Day 8: Time to return to the Marina and say goodbeye to your new friends!
How to Get There
The time difference in Raiatea is Coordinated Universal Time (UTC) -10 hrs. Make sure your documentation is in order to travel. You may need a visa depending on your country of origin, please speak to the French embassy in your country or talk to us to make sure you have the correct documents before you travel.
The currency is Franc Pacifique and Visa and MasterCard are accepted, but very few shops accept American Express. ATMs are in every town. Most banks open 7:30am to 3:00pm, although some shut for an extended lunch between 11:45am and 2:00pm, so be prepared.
Use www.hotspot-wdg.com to check where the Wi-Fi spots are. You can buy prepaid credit at the base or use internet cafes at Uturoa, Bora Bora and Papeete town. Be warned that the internet is slow and expensive in the region.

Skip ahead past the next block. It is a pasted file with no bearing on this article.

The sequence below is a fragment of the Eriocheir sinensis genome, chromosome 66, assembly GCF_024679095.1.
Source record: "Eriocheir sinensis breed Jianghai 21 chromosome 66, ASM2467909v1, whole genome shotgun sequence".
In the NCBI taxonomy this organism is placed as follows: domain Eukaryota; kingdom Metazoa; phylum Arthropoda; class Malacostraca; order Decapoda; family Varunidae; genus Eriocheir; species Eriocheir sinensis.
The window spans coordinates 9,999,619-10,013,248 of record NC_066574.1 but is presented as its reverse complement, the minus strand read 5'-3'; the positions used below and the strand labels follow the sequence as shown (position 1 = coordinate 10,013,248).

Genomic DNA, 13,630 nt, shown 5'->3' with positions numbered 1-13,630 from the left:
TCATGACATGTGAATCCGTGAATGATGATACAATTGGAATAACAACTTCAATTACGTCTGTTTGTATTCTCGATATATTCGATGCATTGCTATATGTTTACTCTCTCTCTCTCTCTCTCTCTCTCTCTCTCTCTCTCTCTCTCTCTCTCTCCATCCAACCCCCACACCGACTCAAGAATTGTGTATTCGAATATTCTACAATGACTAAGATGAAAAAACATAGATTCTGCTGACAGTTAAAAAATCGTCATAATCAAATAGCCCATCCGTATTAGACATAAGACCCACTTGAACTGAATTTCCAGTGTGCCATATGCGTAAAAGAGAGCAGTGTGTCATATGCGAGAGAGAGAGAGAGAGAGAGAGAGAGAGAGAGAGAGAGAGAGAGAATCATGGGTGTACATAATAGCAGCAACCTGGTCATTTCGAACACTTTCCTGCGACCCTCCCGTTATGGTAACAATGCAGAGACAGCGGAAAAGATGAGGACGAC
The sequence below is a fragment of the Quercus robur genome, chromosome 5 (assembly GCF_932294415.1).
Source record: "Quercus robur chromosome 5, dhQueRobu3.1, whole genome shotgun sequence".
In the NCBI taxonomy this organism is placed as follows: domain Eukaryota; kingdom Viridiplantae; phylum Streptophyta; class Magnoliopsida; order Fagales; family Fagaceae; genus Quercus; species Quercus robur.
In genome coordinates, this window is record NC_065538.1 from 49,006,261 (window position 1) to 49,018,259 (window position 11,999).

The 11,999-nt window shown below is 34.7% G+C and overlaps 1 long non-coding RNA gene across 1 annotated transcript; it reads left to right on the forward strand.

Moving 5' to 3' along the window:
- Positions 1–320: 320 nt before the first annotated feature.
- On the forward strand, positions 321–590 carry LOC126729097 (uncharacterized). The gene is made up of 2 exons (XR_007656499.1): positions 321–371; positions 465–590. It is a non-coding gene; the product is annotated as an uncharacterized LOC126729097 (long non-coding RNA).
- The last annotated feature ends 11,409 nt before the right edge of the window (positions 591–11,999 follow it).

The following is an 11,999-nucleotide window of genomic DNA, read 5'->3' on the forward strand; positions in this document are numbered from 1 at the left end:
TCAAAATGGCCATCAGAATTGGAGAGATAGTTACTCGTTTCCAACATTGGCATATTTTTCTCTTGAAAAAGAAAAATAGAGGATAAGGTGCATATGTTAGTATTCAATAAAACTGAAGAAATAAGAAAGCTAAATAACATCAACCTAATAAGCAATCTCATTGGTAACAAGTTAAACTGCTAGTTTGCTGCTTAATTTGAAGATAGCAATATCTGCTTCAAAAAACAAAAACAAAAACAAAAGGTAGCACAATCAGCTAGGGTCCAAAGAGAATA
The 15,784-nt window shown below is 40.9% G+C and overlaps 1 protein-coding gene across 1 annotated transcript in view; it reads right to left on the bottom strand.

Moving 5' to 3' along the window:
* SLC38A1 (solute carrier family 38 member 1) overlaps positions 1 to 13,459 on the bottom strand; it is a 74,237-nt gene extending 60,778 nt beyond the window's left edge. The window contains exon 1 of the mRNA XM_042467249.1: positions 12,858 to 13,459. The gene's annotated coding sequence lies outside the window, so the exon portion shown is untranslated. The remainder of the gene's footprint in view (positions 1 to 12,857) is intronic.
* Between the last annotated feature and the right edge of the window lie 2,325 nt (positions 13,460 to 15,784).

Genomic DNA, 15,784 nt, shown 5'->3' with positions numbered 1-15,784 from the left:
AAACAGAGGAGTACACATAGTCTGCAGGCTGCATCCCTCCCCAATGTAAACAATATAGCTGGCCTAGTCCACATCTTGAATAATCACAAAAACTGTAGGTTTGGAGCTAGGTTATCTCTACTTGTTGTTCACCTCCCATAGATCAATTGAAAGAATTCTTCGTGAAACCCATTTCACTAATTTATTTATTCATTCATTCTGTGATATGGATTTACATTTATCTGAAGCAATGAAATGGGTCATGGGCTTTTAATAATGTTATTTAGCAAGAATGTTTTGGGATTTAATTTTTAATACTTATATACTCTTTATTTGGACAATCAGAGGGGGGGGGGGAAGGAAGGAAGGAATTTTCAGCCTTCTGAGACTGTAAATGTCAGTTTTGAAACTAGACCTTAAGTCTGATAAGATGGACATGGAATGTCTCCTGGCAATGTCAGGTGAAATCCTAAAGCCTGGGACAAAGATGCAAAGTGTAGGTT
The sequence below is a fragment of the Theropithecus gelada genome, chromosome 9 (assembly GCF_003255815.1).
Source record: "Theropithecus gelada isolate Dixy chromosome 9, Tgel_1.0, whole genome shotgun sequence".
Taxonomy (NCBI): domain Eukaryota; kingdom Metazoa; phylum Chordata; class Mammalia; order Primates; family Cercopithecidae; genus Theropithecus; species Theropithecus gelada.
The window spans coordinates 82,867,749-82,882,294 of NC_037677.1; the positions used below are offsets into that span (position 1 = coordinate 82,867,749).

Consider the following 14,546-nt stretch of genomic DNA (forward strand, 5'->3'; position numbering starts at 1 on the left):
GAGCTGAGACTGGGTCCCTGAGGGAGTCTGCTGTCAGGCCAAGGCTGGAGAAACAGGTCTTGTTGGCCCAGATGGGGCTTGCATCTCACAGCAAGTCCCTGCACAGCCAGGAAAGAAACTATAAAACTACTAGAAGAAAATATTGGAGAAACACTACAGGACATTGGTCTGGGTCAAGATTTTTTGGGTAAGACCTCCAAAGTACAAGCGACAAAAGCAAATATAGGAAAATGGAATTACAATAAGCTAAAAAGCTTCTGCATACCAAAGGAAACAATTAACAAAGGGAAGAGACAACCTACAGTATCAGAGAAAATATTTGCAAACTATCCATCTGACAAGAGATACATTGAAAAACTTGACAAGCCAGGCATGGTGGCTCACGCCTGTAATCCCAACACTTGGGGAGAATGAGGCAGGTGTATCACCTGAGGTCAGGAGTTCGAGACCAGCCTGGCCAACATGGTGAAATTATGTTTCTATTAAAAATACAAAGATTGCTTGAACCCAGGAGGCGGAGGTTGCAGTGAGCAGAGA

How to Get There
Fly to Papeete-Tahiti and then catch a direct flight to Raiatea, where the marina is, Marina Uturoa. Internal flights between Papeete and Raiatea are with Air Tahiti.
Air Tahiti Nui
Air New Zeland
Customs / Immigration Information
A valid passport (for each passenger) and crew list is compulsory for clearance. Expiration date must be no earlier than 6 months after your planned return. A customs declaration form must be completed at the port of entry.
Raiatea airport - Tahiti/Faa'a airport
Transfers from Raiatea Airport are easy by local taxi.
At our base in Marina Uturoa, Raiatea. The base is close to the airport and 500 m from Uturoa, the capital of the Leeward Islands.